Streams

The Best Books We Read in 2011

Wednesday, November 30, 2011 - 04:46 PM

We’re nearing the end of the year, the season of best-of lists. The Leonard Lopate Show staff loves books and we read a lot of them! Here are some staff picks for the best books we’ve read this year—many of them were published in 2011, but some are older and worthy of attention.

What were the best books you read this year? Let us know by leaving a comment!

 

Julia Corcoran, Assistant Producer

Swamplandia, by Karen Russell
“This novel is written with such a fresh, original voice. The narrator is a 13-year-old girl trying to save her family’s failing alligator theme park, and I especially loved the vivid, magical, totally absorbing world the author creates.”

The Dirty Life, by Kristin Kimball
“I’m not the only person to pick this book, but it is such a wonderful story of two people who created a working farm together—the word “challenging” seems inadequate to describe their project, but they succeeded! I can still conjure up her descriptions of living in a bitter cold, broken-down farmhouse in the dead of winter in upstate New York, of milking cows early in the morning, and of learning to plow the earth with a team of horses.”

We’ve Got Issues: Children and Parents in the Age of Medication, by Judith Warner
“This book was a real eye-opener. It’s about the assumptions many people make about things without knowing any facts, namely that children are being overdiagnosed with and overmedicated for mental disorders that aren’t necessarily even real. But when Warner looked into this, she found another story entirely—that there are a lot of kids who are really suffering, parents who are struggling with what to do, and not enough mental health resources. Warner shows that this is a very complex issue and she writes about it with compassion.”

 

Melissa Eagan, Executive Producer

The Makioka Sisters, by Junichiro Tanizaki (1943-48)
“You might say nothing much happens in it, but on the other hand, I was completely riveted!!  It concerns four sisters and their lives at a time of transition from old to new, and I could never predict what was coming next, or how it would end, and I didn’t care.”

True Grit, by Charles Portis (1968)
“The narrator’s voice is so distinctive, and matter-of-fact, and unlike anything I’d encountered before.  Even though I’d liked the movie the Coen brothers made, of the same title – how the book was the same, and yet differed subtly, made me like the book even more!”

The Dirty Life, by Kristin Kimball
“This is about a Manhattan freelance writer who winds up falling in love with a farmer and starting up a farm with him in Essex, New York, (one of my favorite towns in the Adirondacks). She shows how hard it is to actually farm, and yet, how rewarding, in very vivid terms.”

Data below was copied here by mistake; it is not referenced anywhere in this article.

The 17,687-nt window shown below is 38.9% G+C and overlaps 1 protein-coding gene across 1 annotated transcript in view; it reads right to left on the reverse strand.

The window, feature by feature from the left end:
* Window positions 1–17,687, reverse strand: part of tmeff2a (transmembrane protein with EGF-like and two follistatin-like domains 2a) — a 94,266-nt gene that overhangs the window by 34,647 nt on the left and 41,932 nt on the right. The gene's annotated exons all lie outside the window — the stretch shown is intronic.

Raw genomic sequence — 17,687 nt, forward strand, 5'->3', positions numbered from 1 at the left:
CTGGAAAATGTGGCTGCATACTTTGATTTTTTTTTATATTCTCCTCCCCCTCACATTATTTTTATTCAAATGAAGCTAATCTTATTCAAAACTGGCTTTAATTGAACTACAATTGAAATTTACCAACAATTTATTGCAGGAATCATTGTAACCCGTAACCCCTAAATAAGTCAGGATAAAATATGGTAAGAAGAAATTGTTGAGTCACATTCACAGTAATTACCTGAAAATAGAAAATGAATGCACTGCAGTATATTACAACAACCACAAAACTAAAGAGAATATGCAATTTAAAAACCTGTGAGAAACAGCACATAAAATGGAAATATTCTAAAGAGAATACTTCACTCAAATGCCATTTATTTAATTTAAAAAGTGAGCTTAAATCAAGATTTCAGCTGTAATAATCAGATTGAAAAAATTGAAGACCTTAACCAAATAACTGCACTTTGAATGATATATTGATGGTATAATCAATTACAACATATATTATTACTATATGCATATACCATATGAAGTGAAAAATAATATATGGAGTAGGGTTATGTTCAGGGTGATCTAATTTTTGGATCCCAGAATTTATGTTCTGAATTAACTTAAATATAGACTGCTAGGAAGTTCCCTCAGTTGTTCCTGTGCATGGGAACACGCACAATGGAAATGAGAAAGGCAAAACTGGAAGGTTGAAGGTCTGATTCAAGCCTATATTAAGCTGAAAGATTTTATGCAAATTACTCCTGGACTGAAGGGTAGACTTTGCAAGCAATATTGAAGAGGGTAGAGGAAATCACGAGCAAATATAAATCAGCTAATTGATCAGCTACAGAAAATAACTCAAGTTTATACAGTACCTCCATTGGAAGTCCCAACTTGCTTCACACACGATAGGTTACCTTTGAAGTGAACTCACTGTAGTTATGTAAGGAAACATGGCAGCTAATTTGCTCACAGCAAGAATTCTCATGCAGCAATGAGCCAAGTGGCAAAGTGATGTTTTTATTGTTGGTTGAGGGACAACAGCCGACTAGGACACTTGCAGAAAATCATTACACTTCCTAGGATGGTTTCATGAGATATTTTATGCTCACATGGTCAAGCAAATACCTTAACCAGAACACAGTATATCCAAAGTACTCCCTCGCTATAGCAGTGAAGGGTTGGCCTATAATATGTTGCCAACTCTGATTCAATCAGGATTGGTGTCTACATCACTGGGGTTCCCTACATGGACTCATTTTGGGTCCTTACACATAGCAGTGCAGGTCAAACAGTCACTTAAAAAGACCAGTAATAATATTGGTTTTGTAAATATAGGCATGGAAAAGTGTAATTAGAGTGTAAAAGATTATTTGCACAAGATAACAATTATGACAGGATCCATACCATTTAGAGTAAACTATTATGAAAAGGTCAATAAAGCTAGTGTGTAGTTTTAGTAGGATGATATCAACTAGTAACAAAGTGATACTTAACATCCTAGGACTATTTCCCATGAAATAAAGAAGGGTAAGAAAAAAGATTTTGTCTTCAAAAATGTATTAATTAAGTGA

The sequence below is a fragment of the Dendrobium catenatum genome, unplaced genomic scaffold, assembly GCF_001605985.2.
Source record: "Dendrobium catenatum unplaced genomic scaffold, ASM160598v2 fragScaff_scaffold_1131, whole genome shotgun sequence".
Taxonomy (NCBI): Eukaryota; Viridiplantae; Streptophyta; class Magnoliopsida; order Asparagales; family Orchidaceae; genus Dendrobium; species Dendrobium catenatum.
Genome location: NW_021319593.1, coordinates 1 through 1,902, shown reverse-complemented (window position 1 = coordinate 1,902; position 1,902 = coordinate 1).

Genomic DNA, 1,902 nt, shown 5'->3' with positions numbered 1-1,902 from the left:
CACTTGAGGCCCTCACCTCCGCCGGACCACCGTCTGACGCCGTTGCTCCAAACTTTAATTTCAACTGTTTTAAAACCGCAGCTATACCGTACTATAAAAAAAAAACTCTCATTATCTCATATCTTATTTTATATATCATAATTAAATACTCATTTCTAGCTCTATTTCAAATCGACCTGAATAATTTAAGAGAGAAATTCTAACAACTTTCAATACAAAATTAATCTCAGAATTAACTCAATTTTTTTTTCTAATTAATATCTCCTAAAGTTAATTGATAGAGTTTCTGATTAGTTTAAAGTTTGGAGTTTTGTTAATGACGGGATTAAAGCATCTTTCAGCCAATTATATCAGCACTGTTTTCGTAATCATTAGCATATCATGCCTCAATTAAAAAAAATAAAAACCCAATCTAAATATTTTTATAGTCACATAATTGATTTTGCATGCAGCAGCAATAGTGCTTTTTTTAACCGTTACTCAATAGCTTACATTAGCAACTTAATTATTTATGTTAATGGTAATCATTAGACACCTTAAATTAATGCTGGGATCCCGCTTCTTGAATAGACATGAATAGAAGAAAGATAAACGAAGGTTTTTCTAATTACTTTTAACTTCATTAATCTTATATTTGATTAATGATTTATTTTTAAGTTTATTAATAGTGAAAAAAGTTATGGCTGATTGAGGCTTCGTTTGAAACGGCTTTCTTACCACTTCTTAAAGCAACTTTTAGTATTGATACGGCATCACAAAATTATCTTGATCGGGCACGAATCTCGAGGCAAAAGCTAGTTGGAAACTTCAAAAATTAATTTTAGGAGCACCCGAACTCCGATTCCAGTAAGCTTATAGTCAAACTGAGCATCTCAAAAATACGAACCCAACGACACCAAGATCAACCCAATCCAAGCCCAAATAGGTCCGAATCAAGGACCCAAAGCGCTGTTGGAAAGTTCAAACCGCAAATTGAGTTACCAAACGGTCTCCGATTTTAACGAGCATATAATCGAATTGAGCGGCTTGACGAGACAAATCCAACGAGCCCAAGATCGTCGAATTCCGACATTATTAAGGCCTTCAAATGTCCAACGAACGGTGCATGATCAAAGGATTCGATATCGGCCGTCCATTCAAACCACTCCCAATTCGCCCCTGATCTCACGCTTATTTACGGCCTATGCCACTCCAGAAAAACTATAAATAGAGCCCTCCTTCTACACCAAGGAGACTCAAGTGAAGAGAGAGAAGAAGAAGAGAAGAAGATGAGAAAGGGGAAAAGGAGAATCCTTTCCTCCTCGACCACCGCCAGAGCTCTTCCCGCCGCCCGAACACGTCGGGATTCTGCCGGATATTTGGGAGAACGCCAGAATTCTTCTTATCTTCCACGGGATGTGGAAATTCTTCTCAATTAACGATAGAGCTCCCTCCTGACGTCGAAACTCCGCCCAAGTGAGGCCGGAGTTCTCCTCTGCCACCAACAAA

Blakeney Schick, Associate Producer

The Warmth of Other Suns, by Isabel Wilkerson
“This book manages to be both personal and sweeping in its look at the Great Migration. And even though you know from the beginning where each of the 3 people that Wilkerson focuses on ends up, you’re so involved in their stories that it’s a page-turner.”

The House of Mirth, by Edith Wharton (1905)
“I loved the way that the story of Lily Bart unfolded. It's no wonder that it put Edith Wharton on the map.”

 

Our Contributing Producers, Volunteers, and Interns

Barbara Cahn

The Hare with Amber Eyes, by Edmund de Waal
“A family memoir, anchored by the author's inheritance of a collection of Japanese netsuke, which makes the case for 'why objects matter.’”

State of Wonder, by Ann Patchett
“A novel set in the Amazon jungle, where a scientist has discovered a drug which allows women to remain fertile into old age....kind of a feminist Heart of Darkness.”

 

Keith Carne

Freedom, by Jonathan Franzen
“Reading Freedom made me feel like I had a dirty secret that I was really bad at keeping; for a while, it was difficult to ride the subway without bumping into someone else with a copy glued to their hands. This book made a round robin of my friends, and it was really comforting to dish with them about what a misguided floozy Patty was, or whether or not we’d actually like Richard’s Wilco-esqe country folk—it was all gossip we didn’t have to worry about others overhearing. A bit overwritten, yes, but that melodramatic, soap-operatic style engaged these primal impulses I so rarely connect with as a reader. Or should I say I don’t allow myself to engage them as a reader. Freedom helped set me free.”